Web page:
Disclosures: Auclair: Millennium Pharmaceuticals, Inc., a wholly owned subsidiary of Takeda Pharmaceutical Company Limited, Cambridge, MA: Research Funding. Mansfield: Takeda Pharmaceuticals International Co: Consultancy; Genentech: Consultancy. Chari: Bristol Myers Squibb: Consultancy; Amgen: Consultancy, Membership on an entity's Board of Directors or advisory committees, Research Funding; Celgene: Consultancy, Membership on an entity's Board of Directors or advisory committees, Research Funding; Adaptive Biotechnology: Membership on an entity's Board of Directors or advisory committees; Janssen: Consultancy, Membership on an entity's Board of Directors or advisory committees, Research Funding; Seattle Genetics: Membership on an entity's Board of Directors or advisory committees; Takeda: Consultancy, Membership on an entity's Board of Directors or advisory committees, Research Funding. Cole: Cancer Support Community myeloma advisory board: Membership on an entity's Board of Directors or advisory committees; University of Michigan: Employment. Kaufman: Karyopharm: Other: data monitoring committee; Roche: Consultancy; BMS: Consultancy; Janssen: Consultancy; Abbvie: Consultancy; Celgene: Consultancy. Siegel: BMS: Consultancy, Honoraria, Speakers Bureau; Novartis: Honoraria, Speakers Bureau; Takeda: Consultancy, Honoraria, Speakers Bureau; Karyopharm: Consultancy, Honoraria; Merck: Consultancy, Honoraria, Speakers Bureau; Amgen: Consultancy, Honoraria, Speakers Bureau; Janssen: Consultancy, Honoraria, Speakers Bureau; Celgene: Consultancy, Honoraria, Research Funding, Speakers Bureau. Zonder: Takeda: Membership on an entity's Board of Directors or advisory committees; Alnylam: Membership on an entity's Board of Directors or advisory committees; Janssen: Honoraria; Caelum: Honoraria, Membership on an entity's Board of Directors or advisory committees; Oncopeptide: Honoraria; Amgen: Honoraria, Membership on an entity's Board of Directors or advisory committees; Bristol-Myers Squibb: Honoraria, Research Funding; Celgene Corporation: Honoraria, Research Funding. Mange: Takeda Pharmaceutical Company: Consultancy. Dalal: Millennium Pharmaceuticals, Inc., a wholly owned subsidiary of Takeda Pharmaceutical Company Ltd, Cambridge, MA, USA: Employment, Equity Ownership. Mikhael: Onyx, Celgene, Sanofi, AbbVie: Research Funding.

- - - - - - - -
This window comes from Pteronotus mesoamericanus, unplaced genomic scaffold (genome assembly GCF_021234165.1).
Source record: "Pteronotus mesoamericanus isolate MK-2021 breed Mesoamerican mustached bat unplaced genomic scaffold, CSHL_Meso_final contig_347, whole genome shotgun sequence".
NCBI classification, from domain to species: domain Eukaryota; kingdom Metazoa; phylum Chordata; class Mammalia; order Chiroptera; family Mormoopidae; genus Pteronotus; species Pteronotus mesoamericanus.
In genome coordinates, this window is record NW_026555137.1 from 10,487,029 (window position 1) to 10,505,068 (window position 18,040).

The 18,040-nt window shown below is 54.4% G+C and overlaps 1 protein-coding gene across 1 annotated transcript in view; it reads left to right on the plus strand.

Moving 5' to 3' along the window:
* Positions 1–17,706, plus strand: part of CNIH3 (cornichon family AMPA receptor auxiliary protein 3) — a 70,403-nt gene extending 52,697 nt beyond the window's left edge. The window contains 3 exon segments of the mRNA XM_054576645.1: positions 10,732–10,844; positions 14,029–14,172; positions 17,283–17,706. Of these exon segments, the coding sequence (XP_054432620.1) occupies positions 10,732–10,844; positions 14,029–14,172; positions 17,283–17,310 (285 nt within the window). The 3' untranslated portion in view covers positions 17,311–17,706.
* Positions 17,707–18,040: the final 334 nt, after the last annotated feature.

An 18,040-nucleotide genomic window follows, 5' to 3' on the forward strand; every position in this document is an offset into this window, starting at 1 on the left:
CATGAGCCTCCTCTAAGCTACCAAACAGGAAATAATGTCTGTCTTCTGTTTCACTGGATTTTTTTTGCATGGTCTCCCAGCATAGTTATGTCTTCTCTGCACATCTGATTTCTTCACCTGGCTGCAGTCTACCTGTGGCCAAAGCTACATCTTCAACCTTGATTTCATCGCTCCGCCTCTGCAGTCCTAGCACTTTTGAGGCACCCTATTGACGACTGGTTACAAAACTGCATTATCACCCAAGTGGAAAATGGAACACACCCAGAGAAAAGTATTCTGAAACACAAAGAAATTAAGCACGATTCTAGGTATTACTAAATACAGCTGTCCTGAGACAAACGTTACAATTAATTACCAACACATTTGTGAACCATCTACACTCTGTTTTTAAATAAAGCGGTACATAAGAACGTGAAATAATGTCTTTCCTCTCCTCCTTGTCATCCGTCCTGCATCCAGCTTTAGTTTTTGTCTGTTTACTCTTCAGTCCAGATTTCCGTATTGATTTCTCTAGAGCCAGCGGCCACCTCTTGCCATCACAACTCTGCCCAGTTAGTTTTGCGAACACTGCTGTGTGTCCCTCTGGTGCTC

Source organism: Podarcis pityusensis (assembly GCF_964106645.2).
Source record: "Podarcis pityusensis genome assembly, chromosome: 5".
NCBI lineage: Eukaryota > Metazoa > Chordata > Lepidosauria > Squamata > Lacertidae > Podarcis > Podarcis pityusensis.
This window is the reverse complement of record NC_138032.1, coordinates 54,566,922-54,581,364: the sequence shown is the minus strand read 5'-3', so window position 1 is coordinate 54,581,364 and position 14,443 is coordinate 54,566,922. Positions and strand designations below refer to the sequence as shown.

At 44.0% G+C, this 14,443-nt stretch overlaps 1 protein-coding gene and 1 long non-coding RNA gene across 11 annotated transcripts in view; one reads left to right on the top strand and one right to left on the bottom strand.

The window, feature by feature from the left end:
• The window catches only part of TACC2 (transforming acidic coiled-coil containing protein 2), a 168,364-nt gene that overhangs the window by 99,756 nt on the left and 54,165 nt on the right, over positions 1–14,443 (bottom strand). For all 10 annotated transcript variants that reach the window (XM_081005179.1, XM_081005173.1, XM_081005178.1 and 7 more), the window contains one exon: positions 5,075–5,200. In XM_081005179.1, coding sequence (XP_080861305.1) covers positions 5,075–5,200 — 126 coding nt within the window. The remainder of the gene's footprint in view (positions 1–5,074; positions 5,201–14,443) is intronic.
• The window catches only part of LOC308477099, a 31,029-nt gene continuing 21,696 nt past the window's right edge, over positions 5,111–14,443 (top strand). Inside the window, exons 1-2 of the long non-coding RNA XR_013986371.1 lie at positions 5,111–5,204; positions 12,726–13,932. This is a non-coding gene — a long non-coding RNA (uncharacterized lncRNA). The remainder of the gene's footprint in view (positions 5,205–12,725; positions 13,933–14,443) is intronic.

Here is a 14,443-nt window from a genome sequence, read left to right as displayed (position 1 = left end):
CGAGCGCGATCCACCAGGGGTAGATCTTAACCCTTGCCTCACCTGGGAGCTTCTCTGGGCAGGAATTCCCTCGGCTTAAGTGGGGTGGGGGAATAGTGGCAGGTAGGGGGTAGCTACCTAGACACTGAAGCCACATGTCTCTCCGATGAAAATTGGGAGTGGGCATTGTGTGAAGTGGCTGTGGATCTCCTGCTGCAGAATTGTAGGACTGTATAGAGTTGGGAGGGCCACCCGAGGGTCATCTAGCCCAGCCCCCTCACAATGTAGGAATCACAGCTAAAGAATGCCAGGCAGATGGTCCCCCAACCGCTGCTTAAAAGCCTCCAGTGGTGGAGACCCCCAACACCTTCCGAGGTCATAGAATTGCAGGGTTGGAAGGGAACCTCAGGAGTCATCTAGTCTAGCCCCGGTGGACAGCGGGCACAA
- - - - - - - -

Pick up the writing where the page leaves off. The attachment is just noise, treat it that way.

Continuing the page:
*signifies non-member of ASH